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The Photographic History of The Civil War: in ten volumes, Thousands of Scenes Photographed 1861-65, with Text by many Special Authorities, Volume 5: Forts and Artillery. (ed. Francis Trevelyan Miller) 2 0 Browse Search
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Browsing named entities in The Photographic History of The Civil War: in ten volumes, Thousands of Scenes Photographed 1861-65, with Text by many Special Authorities, Volume 5: Forts and Artillery. (ed. Francis Trevelyan Miller). You can also browse the collection for E. Spottswood Bishop or search for E. Spottswood Bishop in all documents.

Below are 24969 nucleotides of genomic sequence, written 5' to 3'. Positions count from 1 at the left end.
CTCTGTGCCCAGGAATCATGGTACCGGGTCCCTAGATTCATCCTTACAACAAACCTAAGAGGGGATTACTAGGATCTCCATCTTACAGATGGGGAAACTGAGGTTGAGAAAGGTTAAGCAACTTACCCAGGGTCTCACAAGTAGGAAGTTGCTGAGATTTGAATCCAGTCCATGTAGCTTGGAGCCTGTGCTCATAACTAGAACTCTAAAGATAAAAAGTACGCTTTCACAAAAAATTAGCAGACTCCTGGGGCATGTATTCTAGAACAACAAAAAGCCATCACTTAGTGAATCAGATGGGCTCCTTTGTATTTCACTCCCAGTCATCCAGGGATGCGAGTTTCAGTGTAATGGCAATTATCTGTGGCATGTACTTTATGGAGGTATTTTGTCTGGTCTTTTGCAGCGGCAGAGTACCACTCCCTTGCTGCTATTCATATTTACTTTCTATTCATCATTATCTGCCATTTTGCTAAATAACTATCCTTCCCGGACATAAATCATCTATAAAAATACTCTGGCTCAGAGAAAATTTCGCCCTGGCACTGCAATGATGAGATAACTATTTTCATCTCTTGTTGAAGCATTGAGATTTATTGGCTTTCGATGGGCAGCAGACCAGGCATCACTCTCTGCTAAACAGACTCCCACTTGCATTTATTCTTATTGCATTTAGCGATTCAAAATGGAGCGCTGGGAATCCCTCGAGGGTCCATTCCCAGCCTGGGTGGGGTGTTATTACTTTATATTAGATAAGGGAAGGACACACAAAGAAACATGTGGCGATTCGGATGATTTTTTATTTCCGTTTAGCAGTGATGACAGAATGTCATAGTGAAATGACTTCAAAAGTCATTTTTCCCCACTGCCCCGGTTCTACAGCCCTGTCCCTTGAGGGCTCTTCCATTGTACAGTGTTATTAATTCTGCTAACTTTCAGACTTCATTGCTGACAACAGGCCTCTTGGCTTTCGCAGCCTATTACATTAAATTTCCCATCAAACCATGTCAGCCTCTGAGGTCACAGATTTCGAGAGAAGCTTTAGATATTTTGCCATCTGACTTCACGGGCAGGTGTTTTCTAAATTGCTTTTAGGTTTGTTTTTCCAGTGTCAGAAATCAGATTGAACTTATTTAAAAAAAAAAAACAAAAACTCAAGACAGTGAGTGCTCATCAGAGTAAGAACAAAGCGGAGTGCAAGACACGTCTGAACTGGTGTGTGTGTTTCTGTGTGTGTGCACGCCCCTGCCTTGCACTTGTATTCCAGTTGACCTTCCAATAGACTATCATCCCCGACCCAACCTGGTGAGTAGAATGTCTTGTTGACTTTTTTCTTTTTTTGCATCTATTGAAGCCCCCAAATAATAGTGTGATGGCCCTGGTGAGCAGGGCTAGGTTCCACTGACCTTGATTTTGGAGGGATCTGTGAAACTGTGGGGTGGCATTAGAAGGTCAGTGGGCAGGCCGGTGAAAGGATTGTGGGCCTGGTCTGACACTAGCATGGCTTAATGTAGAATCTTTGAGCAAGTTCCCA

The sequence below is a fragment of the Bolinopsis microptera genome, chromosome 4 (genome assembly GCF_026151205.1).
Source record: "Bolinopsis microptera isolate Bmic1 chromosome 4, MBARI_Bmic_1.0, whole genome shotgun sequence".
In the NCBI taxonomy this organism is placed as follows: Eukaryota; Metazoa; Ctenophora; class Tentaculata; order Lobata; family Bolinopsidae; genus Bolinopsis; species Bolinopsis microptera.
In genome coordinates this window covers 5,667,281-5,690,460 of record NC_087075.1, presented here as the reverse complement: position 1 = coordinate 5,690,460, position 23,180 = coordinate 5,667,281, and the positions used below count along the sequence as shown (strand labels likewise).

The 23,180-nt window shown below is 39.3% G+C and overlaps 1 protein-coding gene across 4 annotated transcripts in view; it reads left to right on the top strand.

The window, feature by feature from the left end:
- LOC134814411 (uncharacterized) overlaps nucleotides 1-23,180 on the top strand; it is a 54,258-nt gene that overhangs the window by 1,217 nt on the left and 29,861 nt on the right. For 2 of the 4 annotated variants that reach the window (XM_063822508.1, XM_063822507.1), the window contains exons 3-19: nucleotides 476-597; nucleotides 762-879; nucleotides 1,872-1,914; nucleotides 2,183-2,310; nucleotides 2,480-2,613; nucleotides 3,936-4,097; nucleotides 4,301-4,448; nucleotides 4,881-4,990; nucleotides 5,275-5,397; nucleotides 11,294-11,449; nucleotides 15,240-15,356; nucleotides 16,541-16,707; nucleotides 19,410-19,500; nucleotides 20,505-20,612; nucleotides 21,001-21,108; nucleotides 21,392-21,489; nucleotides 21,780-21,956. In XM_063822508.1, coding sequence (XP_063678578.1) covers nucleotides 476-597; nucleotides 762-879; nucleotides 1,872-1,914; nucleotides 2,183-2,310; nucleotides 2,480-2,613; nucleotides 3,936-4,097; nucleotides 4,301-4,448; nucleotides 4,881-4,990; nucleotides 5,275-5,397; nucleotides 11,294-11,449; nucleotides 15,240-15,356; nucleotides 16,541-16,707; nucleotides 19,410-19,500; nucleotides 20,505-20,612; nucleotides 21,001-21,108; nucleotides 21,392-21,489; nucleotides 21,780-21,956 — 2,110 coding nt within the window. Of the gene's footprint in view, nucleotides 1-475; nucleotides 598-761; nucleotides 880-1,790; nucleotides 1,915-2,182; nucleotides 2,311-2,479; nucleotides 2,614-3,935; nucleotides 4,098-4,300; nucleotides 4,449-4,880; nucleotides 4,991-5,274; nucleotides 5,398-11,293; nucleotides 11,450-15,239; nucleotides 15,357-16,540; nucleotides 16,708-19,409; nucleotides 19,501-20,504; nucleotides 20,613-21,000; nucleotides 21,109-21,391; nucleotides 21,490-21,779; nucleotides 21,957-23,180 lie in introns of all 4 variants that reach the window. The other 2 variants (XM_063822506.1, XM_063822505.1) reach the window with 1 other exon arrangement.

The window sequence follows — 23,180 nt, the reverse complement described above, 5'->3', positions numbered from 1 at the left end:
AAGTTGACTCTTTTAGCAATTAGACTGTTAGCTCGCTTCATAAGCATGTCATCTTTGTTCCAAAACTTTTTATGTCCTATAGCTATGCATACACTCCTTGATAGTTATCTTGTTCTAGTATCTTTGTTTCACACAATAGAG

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s is a most formidable weapon, and is commonly in use in the West and Southwest. As much space is devoted to the description of the bowie knife as is given to siege artillery. An illustration in the same journal for August 31, 1861, shows Mississippians practising with the bowie knife. The Mississippians are engaged in throwing the knives. The heavy blades are seen hurtling through the air and burying their points in a tree. Grasping his bowie knife in the above photograph stands E. Spottswood Bishop, who started out as a private, was promoted to captain in the Twenty-fifth Virginia Cavalry, wounded five times, and elected colonel of his regiment by its officers. On the right is David J. Candill, who was transferred from the Twenty-fifth to the Tenth Kentucky Cavalry, and was promoted to lieutenant-colonel of his regiment. He was severely wounded in active service in his native State. and Montgomery, Alabama; New Orleans and Baton Rouge, Louisiana; Little Rock, Arkansas, and S